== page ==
Pro-EU guy bites the dust, as Italy is looking to break away too. Renzi visited the U.S. just before our election and was pushing for Hillary.
Italian PM Matteo Renzi has suffered a heavy defeat in a key referendum on constitutional reform, according to a projection.
The projection by the Piepoli Institute/IPR for state broadcaster RAI estimated 57-61% will vote “No”, compared to 39-43% for “Yes”.
The projection points to an even wider margin of defeat for Mr Renzi than was suggested by three exit polls released immediately after polls closed.
Mr Renzi had staked his future on a “Yes” vote, vowing to resign if voters rejected his plans to reduce the role of the country’s Senate and take back powers from regional authorities.
He is due to address the nation at around midnight local time (11pm UK time).
Opposition parties were quick to call for Mr Renzi to go.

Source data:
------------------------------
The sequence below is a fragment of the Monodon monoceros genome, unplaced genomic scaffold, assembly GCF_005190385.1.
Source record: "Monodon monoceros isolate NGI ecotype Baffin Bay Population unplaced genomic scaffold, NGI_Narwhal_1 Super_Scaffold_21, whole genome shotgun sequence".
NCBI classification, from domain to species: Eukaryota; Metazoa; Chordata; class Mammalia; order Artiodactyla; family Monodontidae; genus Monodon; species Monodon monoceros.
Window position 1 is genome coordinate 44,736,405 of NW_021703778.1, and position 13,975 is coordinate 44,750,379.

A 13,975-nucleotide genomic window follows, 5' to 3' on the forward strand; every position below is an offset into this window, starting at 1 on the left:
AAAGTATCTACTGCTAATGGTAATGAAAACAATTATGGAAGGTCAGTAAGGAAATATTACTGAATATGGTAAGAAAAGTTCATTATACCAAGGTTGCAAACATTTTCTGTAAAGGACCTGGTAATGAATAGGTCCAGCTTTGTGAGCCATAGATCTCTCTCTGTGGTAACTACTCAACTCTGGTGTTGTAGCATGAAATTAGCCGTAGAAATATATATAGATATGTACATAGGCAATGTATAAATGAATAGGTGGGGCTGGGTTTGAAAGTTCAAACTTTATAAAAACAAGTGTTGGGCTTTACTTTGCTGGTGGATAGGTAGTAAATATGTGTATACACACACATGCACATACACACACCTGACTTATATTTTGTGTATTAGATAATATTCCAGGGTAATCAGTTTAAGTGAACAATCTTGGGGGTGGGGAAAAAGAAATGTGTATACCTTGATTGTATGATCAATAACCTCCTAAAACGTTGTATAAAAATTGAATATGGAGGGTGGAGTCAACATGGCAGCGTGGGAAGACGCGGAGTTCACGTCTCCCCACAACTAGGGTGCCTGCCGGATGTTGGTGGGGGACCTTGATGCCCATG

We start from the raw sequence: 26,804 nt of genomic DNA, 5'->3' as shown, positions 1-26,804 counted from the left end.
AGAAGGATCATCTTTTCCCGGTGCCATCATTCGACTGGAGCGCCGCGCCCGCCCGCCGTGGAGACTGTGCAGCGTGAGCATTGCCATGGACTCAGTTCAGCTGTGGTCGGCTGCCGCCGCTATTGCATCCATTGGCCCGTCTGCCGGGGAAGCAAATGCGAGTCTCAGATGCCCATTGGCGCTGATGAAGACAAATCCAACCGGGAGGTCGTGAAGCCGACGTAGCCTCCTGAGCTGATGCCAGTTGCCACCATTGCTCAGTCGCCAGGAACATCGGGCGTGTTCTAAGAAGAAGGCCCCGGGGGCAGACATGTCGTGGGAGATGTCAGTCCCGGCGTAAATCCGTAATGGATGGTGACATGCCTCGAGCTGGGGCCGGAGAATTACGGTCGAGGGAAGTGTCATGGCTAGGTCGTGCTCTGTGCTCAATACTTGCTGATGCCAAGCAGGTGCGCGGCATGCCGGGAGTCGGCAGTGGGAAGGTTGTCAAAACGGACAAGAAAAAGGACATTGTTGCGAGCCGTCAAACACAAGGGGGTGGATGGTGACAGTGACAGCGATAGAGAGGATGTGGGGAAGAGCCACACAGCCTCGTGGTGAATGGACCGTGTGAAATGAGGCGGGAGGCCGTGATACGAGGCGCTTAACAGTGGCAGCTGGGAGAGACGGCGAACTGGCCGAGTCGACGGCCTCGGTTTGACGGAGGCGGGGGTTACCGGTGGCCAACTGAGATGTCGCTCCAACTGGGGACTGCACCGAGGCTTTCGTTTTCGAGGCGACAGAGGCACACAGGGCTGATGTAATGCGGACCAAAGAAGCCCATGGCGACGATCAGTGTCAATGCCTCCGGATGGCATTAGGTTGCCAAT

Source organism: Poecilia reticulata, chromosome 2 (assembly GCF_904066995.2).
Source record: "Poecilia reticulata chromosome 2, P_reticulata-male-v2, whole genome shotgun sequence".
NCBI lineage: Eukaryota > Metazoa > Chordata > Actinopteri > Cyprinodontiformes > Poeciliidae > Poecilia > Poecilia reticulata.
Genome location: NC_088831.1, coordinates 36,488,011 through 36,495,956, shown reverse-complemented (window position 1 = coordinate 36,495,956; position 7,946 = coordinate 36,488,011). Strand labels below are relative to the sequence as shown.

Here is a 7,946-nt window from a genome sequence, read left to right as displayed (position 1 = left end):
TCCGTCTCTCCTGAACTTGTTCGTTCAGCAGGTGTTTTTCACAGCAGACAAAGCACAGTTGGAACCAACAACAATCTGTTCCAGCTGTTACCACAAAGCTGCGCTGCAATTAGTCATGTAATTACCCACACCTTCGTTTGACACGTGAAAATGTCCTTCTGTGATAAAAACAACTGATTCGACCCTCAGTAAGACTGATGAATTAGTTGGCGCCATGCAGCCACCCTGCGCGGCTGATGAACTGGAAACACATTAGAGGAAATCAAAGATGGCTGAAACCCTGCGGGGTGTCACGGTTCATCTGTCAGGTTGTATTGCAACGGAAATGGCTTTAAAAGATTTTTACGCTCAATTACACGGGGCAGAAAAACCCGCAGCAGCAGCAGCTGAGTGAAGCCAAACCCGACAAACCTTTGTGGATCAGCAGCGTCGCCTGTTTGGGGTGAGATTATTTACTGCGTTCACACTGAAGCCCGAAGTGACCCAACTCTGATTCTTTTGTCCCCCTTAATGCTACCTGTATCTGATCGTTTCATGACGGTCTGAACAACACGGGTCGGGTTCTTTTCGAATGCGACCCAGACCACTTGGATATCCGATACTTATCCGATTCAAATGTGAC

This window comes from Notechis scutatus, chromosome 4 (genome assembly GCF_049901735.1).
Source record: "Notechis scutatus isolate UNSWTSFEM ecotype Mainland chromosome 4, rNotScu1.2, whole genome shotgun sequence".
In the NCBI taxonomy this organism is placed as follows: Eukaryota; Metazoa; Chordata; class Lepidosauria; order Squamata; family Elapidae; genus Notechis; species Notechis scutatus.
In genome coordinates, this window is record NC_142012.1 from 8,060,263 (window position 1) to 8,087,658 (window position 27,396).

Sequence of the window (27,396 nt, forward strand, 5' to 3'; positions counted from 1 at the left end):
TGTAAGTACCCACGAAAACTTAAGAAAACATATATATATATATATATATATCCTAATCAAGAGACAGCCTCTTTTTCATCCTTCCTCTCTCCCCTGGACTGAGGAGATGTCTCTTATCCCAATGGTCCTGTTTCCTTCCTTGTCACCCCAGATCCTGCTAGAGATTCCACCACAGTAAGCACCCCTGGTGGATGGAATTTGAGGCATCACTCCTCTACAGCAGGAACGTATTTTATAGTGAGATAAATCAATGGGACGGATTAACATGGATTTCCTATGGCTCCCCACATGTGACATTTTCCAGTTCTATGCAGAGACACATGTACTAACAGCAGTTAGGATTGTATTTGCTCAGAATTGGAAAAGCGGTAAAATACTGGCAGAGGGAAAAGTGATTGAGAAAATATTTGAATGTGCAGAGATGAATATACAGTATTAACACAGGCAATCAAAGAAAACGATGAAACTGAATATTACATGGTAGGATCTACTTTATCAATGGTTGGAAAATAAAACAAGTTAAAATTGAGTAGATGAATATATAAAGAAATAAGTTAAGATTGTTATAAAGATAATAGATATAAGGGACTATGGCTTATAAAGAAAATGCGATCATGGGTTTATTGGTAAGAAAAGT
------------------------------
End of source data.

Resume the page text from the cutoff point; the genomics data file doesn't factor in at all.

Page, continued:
“Renzi is going to go and with him the powerful lobbies who were also defeated”, Renato Brunetta, the parliamentary leader of former prime minister Silvio Berlusconi’s centre-right Forza Italia party.
Matteo Salvini, the head of the Northern League party, said Mr Renzi should quit “in the coming minutes” and called for early elections.
Opposition parties denounced the proposed changes as dangerous for democracy because they would have gotten rid of important checks and balances on executive power.
Spearheaded by the populist Five Star Movement, the biggest rival to Mr Renzi’s Democratic party, the “No” campaign took advantage of the PM’s declining popularity, a struggling economy and problems caused by tens of thousands of migrants arriving from Africa.
The vote is a major victory for Five Star leader Beppe Grillo, who had urged Italians to follow their gut instincts.
If Mr Renzi resigns, it could plunge Italy into political turmoil and cause economic instability in the struggling eurozone country.
The result is another blow to the European Union, which is struggling to overcome a number of crises and was keen for Mr Renzi to continue his reform drive.
Turbulence on the markets also looks inevitable.
Some analysts fear a deeper crisis of investor confidence that could derail a rescue scheme for Italy’s most indebted banks, triggering a wider financial crisis across the eurozone.